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What can I do if a car dealership sold me a bad car?

Albuquerque, NM |
Filed under: Lemon law Used cars

I bought a used car and immediately I had problems with the car they fixed it once when i was not under warranty anymore, only because it broke down on the way to the dealership and then I had issues again now they do not feel they have to pay for it. I have evidence that I emailed them about what was wrong with the car before the warranty was over. What I told them was wrong months ago ended up beign what they had to fix this last time. They do not answer my calls and are rude. What can I do legally?

Attorney Answers 1

Posted

It depends on your paperwork from the sale, in most states. In a used car sale in most states, your legal rights are mostly determined by the paperwork that you sign. If you get a warranty or guarantee then generally the terms of that warranty are all you have to look at to know what your rights are under it. But if your warranty expired before your problem arises, then you may or may not be stuck having to pay for the repair that occurs later. A couple of things can make the difference in many states. If the seller knew or should have known that the problem was there and didn’t tell you, then that may be fraud. If the problem was worked on before the warranty ran out and then arose again later, then the seller still has to fix it (they can’t work on it until the warranty expires and then say you are on your own because that shows they never really fixed it at all, which is what the warranty required them to do). If you never complained about the problem, but it was there all along and only arose after the warranty expired, then you will have to be able to show that the problem was there and the seller either knew or should have known about it and basically hid it from you. Another thing to look at, for your warranty rights, is the selling dealer’s “Buyers Guide” sticker that was required to be on the vehicle when you bought it. There’s a federal law that requires all car dealers to post on the window of all used cars they are selling a special “Buyer Guide” form (it’s often called a Used Car Window Sticker) that discloses whether or not a warranty comes with the car. Many small lot car dealers don’t comply with the law. If they don’t, then you may end up with a warranty after all and you may even have the right to cancel the sale. The back side of the form has to be completely filled out and many car lots, big and small, fail to do that too and that failure can also trigger your right to cancel the deal. You can see what the Buyer Guide form looks like on this web site page: http://ohiolemonlaw.com/used-car-lemon-law.html . You need to talk to a local Consumer Law attorney who deals with this kind of case (it's called "autofraud" or car sales fraud). Call your local attorney's Bar Association and ask for a referral to a Consumer Law attorney near you or you can go to this web site page for a Free Online 50 State National List of Consumer Law Lawyers (http://www.ohiolemonlaw.com/ocll-site/ocll-locate_local.shtml) and find one near you (lawyers don’t pay to get listed here and most of them are members of the only national association for Consumer Law lawyers, NACA.net). But act quickly because for every legal right you have, there is only a limited amount of time to actually file a lawsuit in court or your rights expire (it's called the statute of limitations), so don't waste your time getting to a Consumer Law attorney and finding out what your rights are. If this answer was helpful, please check the box below.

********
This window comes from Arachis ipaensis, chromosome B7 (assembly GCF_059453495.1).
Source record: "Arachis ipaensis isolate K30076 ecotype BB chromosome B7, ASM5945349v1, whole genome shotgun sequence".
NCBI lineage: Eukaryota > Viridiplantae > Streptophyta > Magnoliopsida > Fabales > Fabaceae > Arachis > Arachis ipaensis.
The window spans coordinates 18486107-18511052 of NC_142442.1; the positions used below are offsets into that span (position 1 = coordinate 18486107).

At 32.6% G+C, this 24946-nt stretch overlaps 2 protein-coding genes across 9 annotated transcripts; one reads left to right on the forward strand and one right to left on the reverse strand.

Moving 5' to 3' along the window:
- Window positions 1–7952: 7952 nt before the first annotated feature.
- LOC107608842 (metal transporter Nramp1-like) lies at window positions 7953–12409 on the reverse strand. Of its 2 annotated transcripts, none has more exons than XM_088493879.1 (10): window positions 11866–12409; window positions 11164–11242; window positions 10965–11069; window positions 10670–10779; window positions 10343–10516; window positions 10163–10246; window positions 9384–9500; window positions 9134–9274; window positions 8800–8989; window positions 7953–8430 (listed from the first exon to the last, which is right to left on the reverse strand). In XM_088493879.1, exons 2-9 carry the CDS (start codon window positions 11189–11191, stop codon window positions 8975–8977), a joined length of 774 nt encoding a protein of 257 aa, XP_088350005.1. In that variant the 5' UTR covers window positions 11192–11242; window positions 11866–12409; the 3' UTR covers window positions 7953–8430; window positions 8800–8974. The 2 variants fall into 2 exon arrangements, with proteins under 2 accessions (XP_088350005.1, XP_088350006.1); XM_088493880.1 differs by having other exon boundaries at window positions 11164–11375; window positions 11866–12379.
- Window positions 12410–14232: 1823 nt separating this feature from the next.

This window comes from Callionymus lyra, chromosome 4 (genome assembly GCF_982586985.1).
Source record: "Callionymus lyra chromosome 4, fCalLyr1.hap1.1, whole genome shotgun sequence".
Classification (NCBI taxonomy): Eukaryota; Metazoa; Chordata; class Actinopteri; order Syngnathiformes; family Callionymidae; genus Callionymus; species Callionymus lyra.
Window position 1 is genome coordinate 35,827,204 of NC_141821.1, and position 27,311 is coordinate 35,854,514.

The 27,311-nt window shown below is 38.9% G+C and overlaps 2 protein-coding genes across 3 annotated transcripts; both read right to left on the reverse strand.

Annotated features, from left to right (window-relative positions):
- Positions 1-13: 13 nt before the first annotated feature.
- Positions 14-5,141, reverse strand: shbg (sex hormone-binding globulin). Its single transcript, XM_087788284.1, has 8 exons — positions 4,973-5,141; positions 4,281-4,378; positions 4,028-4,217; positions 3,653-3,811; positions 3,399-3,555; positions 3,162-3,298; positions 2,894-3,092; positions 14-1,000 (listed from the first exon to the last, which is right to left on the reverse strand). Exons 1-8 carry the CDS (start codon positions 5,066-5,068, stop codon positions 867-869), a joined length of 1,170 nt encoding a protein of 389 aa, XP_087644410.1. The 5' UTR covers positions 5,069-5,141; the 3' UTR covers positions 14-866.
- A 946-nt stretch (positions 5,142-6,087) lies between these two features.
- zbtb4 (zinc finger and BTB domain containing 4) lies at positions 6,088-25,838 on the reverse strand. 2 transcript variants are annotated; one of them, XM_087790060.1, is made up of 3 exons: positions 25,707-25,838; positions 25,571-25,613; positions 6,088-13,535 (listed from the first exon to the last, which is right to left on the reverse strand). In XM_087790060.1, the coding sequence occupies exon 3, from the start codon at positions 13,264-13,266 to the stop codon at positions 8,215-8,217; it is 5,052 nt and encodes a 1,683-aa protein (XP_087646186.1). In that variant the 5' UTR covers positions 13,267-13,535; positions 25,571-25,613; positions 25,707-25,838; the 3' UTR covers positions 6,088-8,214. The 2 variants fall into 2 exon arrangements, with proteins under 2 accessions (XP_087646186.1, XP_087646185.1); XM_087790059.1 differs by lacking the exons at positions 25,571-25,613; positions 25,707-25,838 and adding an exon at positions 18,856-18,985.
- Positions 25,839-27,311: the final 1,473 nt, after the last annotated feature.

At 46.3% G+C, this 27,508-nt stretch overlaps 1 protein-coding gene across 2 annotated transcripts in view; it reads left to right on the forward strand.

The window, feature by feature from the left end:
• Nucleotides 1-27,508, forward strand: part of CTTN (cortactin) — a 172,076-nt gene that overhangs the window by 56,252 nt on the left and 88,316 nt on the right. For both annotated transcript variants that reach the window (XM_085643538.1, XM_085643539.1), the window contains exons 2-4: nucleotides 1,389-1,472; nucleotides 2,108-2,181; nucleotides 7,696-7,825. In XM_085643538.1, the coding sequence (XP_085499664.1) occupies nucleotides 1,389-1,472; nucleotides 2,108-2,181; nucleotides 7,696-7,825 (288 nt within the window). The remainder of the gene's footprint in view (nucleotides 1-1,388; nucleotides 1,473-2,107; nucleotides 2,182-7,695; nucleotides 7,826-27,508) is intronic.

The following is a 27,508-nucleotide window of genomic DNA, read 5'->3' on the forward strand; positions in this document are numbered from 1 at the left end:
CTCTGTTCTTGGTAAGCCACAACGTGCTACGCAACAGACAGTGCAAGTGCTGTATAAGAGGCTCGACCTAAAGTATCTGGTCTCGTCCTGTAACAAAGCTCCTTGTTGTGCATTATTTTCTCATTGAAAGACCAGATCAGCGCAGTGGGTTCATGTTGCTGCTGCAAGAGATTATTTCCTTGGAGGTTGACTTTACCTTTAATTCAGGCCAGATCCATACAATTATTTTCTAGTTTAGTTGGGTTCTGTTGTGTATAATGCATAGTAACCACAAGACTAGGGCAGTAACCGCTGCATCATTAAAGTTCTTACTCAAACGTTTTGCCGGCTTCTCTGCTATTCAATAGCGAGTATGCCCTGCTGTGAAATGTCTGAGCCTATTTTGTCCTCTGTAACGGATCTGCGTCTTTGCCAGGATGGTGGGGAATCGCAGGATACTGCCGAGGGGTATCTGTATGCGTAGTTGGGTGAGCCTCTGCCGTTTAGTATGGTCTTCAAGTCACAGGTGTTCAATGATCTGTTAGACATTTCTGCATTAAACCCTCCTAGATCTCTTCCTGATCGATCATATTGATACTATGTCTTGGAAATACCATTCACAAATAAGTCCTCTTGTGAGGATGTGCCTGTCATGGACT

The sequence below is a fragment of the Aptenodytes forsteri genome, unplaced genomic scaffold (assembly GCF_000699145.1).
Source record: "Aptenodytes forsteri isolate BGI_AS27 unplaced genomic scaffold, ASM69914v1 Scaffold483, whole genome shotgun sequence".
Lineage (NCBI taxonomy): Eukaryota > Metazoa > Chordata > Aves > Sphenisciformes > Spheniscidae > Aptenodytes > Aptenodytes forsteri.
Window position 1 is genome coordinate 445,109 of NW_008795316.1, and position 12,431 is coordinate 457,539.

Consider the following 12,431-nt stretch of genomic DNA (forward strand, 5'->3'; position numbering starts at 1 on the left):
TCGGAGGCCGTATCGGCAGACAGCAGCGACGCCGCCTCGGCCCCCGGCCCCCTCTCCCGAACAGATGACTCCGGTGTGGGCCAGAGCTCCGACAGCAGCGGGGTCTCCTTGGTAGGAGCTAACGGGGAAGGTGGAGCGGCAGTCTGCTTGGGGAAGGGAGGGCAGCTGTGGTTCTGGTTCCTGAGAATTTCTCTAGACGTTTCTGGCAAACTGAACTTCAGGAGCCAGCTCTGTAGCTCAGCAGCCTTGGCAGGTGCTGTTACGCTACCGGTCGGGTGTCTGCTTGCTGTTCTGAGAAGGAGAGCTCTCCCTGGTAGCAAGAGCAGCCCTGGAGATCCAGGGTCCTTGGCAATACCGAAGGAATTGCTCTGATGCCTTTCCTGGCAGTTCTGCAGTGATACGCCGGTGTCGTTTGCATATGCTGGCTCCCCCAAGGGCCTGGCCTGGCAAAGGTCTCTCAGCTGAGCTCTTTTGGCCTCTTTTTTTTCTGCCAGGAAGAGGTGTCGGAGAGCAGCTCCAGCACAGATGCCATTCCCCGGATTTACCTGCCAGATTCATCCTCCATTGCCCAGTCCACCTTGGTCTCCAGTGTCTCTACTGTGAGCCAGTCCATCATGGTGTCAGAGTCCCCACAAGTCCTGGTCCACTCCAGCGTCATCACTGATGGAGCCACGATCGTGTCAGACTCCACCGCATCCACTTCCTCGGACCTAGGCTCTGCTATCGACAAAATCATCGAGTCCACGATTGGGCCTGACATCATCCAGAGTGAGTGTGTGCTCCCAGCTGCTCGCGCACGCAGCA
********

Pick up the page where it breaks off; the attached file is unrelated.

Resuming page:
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7 comments